Early-Stage, Metastatic Settings Equivalent for Evaluating Biosimilarity

According to findings of a systematic literature review presented at the 2018 ESMO Congress, the neoadjuvant and metastatic breast cancer settings are appropriate areas to evaluate the equivalence of biosimilars and originator products.

Hope S. Rugo, MD

According to findings of a systematic literature review presented at the 2018 ESMO Congress, the neoadjuvant and metastatic breast cancer settings are appropriate areas to evaluate the equivalence of biosimilars and originator products.

The review, presented by lead author Hope S. Rugo, MD, pooled conference abstracts from January 1, 2013, to March 14, 2018 that included the search terms “biosimilar” and “trastuzumab” (Herceptin). Eight phase III clinical trials for 6 investigational biosimilars were reviewed after selection for studies with sufficient comparative clinical efficacy results.

“We felt that by looking in great detail at the results and the way the studies were done, that both the neoadjuvant and metastatic settings were equally good settings to evaluate biosimilarity and that both could be used to extrapolate the use of biosimilars in other settings with other combinations, and other diseases like gastric cancer,” said Rugo.

Half of the trials were done in the neoadjuvant setting while half were done in the metastatic setting, with respective endpoints of primary efficacy outcome/pathologic complete response (pCR) and primary efficacy outcome/overall response rate (ORR).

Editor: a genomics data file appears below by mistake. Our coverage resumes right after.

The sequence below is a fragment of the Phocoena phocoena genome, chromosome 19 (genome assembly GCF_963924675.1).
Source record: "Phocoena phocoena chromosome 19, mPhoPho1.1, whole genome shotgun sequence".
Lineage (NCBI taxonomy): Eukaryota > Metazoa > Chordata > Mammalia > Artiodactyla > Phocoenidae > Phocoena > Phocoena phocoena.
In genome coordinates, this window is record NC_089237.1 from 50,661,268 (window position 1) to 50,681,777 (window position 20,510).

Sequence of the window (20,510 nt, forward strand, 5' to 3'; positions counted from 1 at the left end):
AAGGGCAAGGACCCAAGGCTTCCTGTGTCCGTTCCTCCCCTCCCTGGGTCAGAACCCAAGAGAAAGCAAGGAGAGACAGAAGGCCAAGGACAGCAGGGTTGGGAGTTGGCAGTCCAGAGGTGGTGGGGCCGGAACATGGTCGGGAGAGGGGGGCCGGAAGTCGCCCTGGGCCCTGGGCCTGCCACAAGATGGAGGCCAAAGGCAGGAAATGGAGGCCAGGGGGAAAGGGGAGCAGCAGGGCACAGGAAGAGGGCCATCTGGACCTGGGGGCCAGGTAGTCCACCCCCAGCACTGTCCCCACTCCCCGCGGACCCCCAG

All investigational biosimilars demonstrated clinical equivalence to reference trastuzumab whether they were tested in the early-stage or metastatic setting. Moreover, the trastuzumab biosimilars CT-P6 and PF-05280014 demonstrated equivalence in both the neoadjuvant and metastatic settings.

In an interview withTargeted Oncologyduring the 2018 ESMO Congress, Rugo, professor of medicine and director of the Breast Oncology Clinical Trials Program at the University of California, San Francisco Helen Diller Family Comprehensive Cancer Center, discussed this analysis of trastuzumab biosimilars in breast cancer.

TARGETED ONCOLOGY:Could you provide an overview of the comparative review of trastuzumab biosimilars in breast cancer?

Rugo:We had a poster looking at the different biosimilar trials. We were interested in looking at whether or not there was any evidence that one setting was preferable to study biosimilarity. We looked specifically at the biosimilar trastuzumab trials compared with the originator. There has been some discussion that you may have better response if you look at the biosimilar trastuzumab agents in the neoadjuvant setting versus the first-line metastatic setting.

The regulatory guidance for looking at biosimilars is to choose a very sensitive indication and a short-term endpoint. The idea is you don't want to be doing these huge studies looking at progression-free survival (PFS), disease-free survival (DFS), and overall survival (OS). In lung cancer, bevacizumab (Avastin) was combined with chemotherapy for 6 cycles, and that was it.

In breast cancer, we give trastuzumab over time. In the study, we put all of the trials with published results together. The requirements for biosimilarity are looking at these short-term endpoints, either response in the metastatic setting or pCR in the neoadjuvant setting. Then, we looked at the hazard ratio. Basically, they all showed incredible similarity. They all met the criteria. The intervals that were allowed were fairly narrow and quite similar.